Out of Work

by Jack Coey


What he thought he knew, and would come to know, was he would never be enough. She was dissatisfied with him, and he was out of work. He was careful, tentative, around her. He worried about being good enough. He hoped when he got a job it would be better. It was late at night, after a party, and she said,

I don’t think Adverb likes you.


Do you care?

Actually yes.

I watched you together, and she was trying to get you to see her point of view about something.

Gosh yes, she was going on about Split Infinitives.

She got into bed, and turned out the light, and he felt her anger toward him.

We’ll never have any lower cases at this rate, he thought.

He returned from the store the next morning, and she was in the shower. He’d met her in a story about a family going to California written by John Steinbeck: she was the pronoun for Rose of Sharon, and he was the pronoun for the Preacher. They both made a lot of money from that gig. She came into the kitchen with a towel wrapped around her, and asked,

Did you get cheese?

How was I supposed to know that?

No need to be defensive. I think there’s some in the refrigerator.

Damn, she swore after she found no cheese in the refrigerator.

I remember telling you, she accused.

I don’t recall, he countered.

I’ll have something else.

There’s no milk either.

What the hell?

She went into the bedroom; he thought about following her in, and decided against it. He sat at the kitchen table and read the want ads in the paper. He’d lost his last job for being a typographical error, and he claimed it was the editor’s fault. He wanted to try something in poetry, but she scorned him, saying he didn’t have the eloquence. He went into the bedroom; put on a tie, and she asked,

Are you looking today?

Of course.

Good luck.

Why, thank-you. Thank-you very much.

There’s a writer’s conference at the college next week. Andre Dubus is the featured speaker.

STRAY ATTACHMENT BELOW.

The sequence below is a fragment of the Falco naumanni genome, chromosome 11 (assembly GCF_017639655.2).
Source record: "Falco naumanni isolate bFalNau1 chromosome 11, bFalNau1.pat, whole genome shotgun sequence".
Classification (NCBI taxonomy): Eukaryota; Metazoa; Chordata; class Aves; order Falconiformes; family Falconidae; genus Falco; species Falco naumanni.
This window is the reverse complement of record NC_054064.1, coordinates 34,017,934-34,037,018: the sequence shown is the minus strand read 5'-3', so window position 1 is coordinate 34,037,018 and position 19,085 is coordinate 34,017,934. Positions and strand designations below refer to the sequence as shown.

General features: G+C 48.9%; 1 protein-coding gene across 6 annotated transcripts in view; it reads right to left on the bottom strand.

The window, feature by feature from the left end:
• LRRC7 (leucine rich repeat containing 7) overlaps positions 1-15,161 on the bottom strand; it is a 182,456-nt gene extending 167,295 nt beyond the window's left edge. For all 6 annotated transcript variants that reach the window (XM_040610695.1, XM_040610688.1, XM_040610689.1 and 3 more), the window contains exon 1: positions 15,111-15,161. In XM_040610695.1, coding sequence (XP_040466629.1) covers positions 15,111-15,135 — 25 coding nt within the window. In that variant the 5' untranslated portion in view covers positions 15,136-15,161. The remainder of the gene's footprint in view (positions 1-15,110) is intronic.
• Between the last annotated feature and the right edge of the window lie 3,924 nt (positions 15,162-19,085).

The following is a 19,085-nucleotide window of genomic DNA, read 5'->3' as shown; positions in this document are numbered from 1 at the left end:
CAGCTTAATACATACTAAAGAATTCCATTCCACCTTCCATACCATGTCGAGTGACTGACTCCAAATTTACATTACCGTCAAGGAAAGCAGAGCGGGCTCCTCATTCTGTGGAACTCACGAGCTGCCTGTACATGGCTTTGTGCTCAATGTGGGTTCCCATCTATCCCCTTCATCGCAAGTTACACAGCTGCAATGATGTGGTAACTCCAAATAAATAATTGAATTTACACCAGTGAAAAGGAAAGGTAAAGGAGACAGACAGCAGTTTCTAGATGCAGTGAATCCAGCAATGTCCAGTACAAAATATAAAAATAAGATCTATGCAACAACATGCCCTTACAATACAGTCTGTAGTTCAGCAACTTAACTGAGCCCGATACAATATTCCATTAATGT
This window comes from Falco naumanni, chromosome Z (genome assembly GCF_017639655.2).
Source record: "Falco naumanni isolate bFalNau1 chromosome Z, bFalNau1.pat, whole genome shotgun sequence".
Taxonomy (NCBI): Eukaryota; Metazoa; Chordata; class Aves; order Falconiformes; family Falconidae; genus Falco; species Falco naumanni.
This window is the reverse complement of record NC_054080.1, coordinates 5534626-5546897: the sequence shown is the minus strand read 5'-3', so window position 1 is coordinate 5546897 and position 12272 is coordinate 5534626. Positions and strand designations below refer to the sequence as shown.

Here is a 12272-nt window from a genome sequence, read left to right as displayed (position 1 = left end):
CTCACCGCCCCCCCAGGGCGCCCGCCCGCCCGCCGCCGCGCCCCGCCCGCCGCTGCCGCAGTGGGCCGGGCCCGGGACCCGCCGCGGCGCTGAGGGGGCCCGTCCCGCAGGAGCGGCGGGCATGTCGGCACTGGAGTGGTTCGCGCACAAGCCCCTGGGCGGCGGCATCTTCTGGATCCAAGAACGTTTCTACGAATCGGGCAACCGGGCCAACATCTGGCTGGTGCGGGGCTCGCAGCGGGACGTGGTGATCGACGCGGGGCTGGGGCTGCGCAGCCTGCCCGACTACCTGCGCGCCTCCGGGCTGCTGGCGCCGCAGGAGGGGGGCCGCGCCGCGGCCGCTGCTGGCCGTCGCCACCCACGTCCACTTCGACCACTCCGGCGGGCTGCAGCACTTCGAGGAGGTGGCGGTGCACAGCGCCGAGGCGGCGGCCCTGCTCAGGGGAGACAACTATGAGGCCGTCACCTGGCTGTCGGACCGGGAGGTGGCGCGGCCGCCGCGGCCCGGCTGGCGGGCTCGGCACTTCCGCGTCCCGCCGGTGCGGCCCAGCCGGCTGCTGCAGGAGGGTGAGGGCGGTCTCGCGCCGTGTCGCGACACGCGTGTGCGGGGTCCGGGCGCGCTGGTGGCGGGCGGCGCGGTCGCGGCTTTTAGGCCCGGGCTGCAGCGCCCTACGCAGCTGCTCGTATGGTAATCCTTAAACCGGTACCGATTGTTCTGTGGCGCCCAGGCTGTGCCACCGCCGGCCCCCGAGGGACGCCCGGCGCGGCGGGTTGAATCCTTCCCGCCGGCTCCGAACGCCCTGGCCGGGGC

I’ve heard Dubus is not good to work for. He expects too much for too little pay.

I always thought he sold well.

Oh, he does, but he doesn’t give it to his pronouns. Adjectives do well with Dubus.   

I see.

I’ll see you tonight.

He gave her a kiss on the cheek, and left the apartment. As he walked to the unemployment office, he ran into a pronoun who was famous for being in The Old Man and the Sea. He was shocked at his appearance. He was unshaven, gaunt, and his hands shook; his coat was dirty with holes in it.

Couldn’t handle success, he thought.

As he continued on the street, he saw there were mostly pronouns and conjunctions out, not too many adverbs or adjectives. When he was younger, he used to envy adjectives, but he’d outgrown that. He entered the unemployment office, and stood in line to speak with a counselor. The counselor sadly looked at him.

Sorry no work today.

He knew every morning they gathered at The Evening Sentinel for day work, but he was too late. He thought about his friend who got a job in a telegraph, and spent two weeks in France. Stuff like that never happens to him though. The athletes get the sports page, and the lonely females get the advice columns, and the math nerds get the financial page. He was getting older; his ink was not as black as when he was younger. He needed some luck.

He walked the empty, sighing streets. He didn’t want to tell her; again, he had no job.

Hey wait a minute, he thought, I can sell myself to the flesh trade!

He hurried to a phone booth, and looked in the phone book, and found: Hot Flesh Press. He walked to the address, and the office was a flight up over the Hot Flesh Dirty Book Store. He pounded on the office door, and the door was opened by a fat, cigar-smoking, bald-headed, sweaty man who growled,

Yeah, whadda what?

I’m looking for a job, he said.

Leave your clips with the secretary. I ain’t got time now.

Would there be a better time?

Listen Gramps, I’m a busy man. You look a little old to me. You know you would have to work with no ink on. If you can stomach that, then, come see me tomorrow.

What time?

Tomorrow, tomorrow, I said, and the door was shut in his face.

He didn’t say no; he could tell her he had a lead. That was something. He went back home at the end of the day, and she was at the kitchen table, and he could tell she wasn’t happy to see him. He told her about the lead, and she was tepid. He knew then she would never be happy with him; that what she really wanted was a noun.



Samprabaha "Continuity" by Youdhisthir Maharjan
Samprabaha “Continuity” by Youdhisthir Maharjan



Jack Coey lives in Keene, New Hampshire and has written three books on the Dean Murder in Jaffrey in 1918 along with publishing short fiction. This piece was previously published in Fiction on the Web.

Youdhisthir Maharjan is originally from Nepal.  He came to New Hampshire in 2005 to attend New England College in Henniker, and have been living there since. Youdhi completed his MFA in Idaho. His work has been exhibited, solo and as part of a group, in Nepal and in the US.

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